Oak Bay counts trees as part of the future

Residents encouraged to have their say on Oak Bay's urban forest strategy

Oak Bay resident Ron Carter

Oak Bay resident Ron Carter

As Oak Bay and Diamondhead Consulting work to build the community’s Urban Forest Strategy, they want more input from residents themselves.

“The strategy is in the early stages of development and the information collected from the stakeholder engagement, staff interviews, policy review and Oak Bay residents will be assembled to formulate draft recommendations,” said Chris Hyde-Lay, parks manager for Oak Bay.

“Oak Bay’s trees, green spaces and natural areas are a key part of our community’s identity but as our trees age and our community develops there will be changes in our urban forest. Currently Oak Bay has tree canopy cover of 33 per cent composed of about 10,000 boulevard trees, thousands more natural area trees and trees on private property. At 33 per cent Oak Bay is doing well compared to other similarly aged and fully development communities like Victoria or New Westminster who have an 18 per cent canopy cover.”

Canopy cover is typically defined as the percentage of ground covered by leaf canopy as seen from overhead. It is also an effective high-level indictor for all of the human health, ecosystem services, economic and aesthetic values that trees generate here.

“Given the changes we expect to see over the next 100 years, we need a plan to guide what we can do now to ensure that Oak Bay’s urban forest is a legacy for the next generation,” Hyde-Lay said.

“As we work towards implementing the official community plan, it is a perfect time to do an urban forest management plan and have all of the issues on the table.”

In 1984 a municipal tree inventory identified approximately 10,000 municipal boulevard trees. Of those 5,300 were smaller flowering trees such as cherry, plum, English Hawthorne and mountain ash.

The rest were larger shade trees such as Linden, chestnut, maple, and oak.

“One of our challenges is the smaller flowering trees and many of our larger shade trees are considered mature to over-mature, as are some private trees which get identified through our Tree Protection Bylaw. Many will need replacement in the future,” Hyde-Lay said.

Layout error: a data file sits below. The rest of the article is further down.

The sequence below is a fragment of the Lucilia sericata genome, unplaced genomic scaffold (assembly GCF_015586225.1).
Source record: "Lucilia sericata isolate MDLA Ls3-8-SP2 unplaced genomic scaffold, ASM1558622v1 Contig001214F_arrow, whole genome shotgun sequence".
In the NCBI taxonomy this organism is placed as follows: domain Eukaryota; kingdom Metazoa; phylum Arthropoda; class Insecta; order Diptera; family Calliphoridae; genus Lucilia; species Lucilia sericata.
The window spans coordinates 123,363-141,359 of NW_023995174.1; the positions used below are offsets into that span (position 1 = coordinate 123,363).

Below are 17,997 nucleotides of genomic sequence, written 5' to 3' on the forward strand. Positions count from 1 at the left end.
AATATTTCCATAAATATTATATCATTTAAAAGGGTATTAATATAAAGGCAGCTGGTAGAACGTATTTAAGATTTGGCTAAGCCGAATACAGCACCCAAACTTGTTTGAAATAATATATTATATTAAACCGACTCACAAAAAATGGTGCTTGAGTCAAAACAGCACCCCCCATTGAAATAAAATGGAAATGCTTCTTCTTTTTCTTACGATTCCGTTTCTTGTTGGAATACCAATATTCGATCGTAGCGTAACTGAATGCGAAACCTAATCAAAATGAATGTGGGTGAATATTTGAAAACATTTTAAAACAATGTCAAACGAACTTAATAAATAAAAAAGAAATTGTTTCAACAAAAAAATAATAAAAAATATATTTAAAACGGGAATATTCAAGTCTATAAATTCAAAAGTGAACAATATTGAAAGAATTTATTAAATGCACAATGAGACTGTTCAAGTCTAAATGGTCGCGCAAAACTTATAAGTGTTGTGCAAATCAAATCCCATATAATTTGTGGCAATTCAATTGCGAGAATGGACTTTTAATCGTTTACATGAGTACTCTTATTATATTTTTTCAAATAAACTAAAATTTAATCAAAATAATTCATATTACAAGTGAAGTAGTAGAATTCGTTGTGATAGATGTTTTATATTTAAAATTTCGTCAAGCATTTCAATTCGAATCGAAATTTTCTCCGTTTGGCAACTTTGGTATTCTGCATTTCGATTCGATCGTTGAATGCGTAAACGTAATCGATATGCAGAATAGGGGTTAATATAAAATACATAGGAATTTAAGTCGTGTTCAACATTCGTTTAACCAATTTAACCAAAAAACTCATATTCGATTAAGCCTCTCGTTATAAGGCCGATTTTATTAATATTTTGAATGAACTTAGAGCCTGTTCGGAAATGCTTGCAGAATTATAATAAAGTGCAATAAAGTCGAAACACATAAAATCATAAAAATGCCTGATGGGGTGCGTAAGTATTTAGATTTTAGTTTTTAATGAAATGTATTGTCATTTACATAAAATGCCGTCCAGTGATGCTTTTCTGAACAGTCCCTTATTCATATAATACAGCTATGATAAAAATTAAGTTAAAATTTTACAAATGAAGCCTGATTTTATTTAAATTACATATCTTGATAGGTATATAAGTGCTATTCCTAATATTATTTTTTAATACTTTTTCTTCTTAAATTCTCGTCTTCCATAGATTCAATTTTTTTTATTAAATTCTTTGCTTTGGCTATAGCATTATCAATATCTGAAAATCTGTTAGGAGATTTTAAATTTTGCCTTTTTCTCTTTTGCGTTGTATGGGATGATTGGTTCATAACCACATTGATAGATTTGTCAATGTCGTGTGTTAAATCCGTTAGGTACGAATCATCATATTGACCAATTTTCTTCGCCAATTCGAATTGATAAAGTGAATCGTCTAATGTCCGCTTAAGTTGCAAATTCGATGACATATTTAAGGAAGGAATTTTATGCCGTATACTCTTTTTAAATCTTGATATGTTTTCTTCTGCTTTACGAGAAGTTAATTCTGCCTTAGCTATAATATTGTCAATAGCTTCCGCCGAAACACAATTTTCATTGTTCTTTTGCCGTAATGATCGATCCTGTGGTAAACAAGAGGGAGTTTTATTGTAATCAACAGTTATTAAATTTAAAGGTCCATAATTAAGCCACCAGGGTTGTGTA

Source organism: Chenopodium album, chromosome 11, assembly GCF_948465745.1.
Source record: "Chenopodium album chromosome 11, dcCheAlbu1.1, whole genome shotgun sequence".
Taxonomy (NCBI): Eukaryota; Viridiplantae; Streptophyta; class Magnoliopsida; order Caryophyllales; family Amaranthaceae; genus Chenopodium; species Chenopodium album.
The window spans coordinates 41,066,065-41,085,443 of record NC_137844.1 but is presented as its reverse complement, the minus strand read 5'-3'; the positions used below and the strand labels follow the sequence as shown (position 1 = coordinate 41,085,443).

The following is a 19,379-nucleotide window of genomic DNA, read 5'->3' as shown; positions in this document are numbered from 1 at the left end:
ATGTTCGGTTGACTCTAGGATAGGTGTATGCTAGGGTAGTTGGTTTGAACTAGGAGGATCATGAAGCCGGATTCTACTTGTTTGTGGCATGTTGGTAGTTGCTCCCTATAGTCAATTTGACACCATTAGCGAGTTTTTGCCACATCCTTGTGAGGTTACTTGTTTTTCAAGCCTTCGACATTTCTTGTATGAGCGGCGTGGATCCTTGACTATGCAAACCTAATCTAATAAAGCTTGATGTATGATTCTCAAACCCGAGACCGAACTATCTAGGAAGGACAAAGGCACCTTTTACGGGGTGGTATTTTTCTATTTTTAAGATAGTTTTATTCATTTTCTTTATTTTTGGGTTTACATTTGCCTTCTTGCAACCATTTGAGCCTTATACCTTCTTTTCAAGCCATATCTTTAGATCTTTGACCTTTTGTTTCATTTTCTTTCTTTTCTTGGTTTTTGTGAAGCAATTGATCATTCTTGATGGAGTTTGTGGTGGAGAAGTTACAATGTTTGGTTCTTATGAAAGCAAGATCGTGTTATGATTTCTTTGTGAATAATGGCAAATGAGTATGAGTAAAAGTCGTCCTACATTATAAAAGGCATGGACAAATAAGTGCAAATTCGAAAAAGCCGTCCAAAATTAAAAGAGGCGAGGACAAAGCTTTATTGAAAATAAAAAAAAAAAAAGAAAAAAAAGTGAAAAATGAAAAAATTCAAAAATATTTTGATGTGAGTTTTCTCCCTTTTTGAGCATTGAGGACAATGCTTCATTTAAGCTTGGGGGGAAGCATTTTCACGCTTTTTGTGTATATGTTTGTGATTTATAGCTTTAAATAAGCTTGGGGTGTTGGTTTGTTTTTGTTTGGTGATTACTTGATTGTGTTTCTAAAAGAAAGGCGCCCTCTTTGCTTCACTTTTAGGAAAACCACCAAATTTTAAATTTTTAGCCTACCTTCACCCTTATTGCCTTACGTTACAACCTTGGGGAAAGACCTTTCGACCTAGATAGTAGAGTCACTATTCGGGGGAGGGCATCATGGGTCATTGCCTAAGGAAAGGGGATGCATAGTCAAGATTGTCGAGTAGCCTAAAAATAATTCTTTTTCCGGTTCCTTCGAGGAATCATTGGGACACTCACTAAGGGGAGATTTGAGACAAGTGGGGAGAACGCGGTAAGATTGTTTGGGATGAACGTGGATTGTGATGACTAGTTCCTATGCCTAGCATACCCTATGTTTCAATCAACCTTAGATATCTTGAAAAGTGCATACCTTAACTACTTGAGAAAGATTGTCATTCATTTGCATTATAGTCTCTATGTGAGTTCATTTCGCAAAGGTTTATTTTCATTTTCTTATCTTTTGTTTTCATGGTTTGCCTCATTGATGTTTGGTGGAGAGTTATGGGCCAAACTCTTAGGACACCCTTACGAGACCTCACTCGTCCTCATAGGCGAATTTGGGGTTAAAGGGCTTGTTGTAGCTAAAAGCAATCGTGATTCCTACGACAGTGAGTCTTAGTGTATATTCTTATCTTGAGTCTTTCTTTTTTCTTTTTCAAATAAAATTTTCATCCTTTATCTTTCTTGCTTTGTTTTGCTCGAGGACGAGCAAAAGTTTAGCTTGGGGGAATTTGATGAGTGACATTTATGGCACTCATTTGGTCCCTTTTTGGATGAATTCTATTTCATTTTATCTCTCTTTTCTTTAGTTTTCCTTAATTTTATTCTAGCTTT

In 2013 the municipality began tracking trees larger than 60 centimetres in diameter removed from private property. Since then, 498 trees have been removed, 309 of them Garry oak.

All were removed because they were dead, diseased or dying and few were replaced.

Since 2013, 58 trees have been removed to accommodate development with 77 to be replaced on private land.

On the municipal boulevards 225 trees have been removed since 2013 because they were dead, diseased or dying and 305 have been replaced. Of the new trees, 25 per cent are Garry oak.

“Tree protection alone will not ensure sustained or increased canopy cover, which is one of our objectives. Protection measures are an important piece but to successfully achieve canopy cover targets – 40 per cent would be considered ideal – in the long term, a comprehensive approach that links tree removal to tree replacement and a proactive tree planting program that encompasses both public and private lands is important,” Hyde-Lay said.

In May a workshop, about 60 residents provided input on the urban forest and other forest issues they felt were important for consideration.

“There’s been a great amount of comment on trees and heritage,” said Ron Carter, part of the earlier working group on the urban forest strategy.

“We have a canopy of oak trees of similar age and varying degrees of damage. … We need to replenish them. It really is our signature tree,” Carter said.

He likens the urban forest survey, available online, at local recreation centres and at municipal hall, to the input on the official community plan and other recent surveys.

“The comment sections of those surveys were more accurate than the surveys themselves,” Carter said.

“(Survey questions) didn’t reflect the passion people feel for the urban forest.”

For example, he’s a proponent of replanting and finding room for trees to be planted in supportive grouping, as buffering or even traffic calming.

“There has to be a lot of interdepartmental action for that to happen,” Carter said, noting there’s no question to represent that on a survey.

“If you want to voice your opinion at least fill out the survey and fill in the comments.”

Find a link to the Urban Forest Management survey at oakbay.ca/parks-recreation online or at www.surveymonkey.com/r/2GRW6L2.

Hard copies of the survey are also available at Monterey, Henderson and Oak Bay recreation centres as well as municipal hall, 2167 Oak Bay Ave.

 

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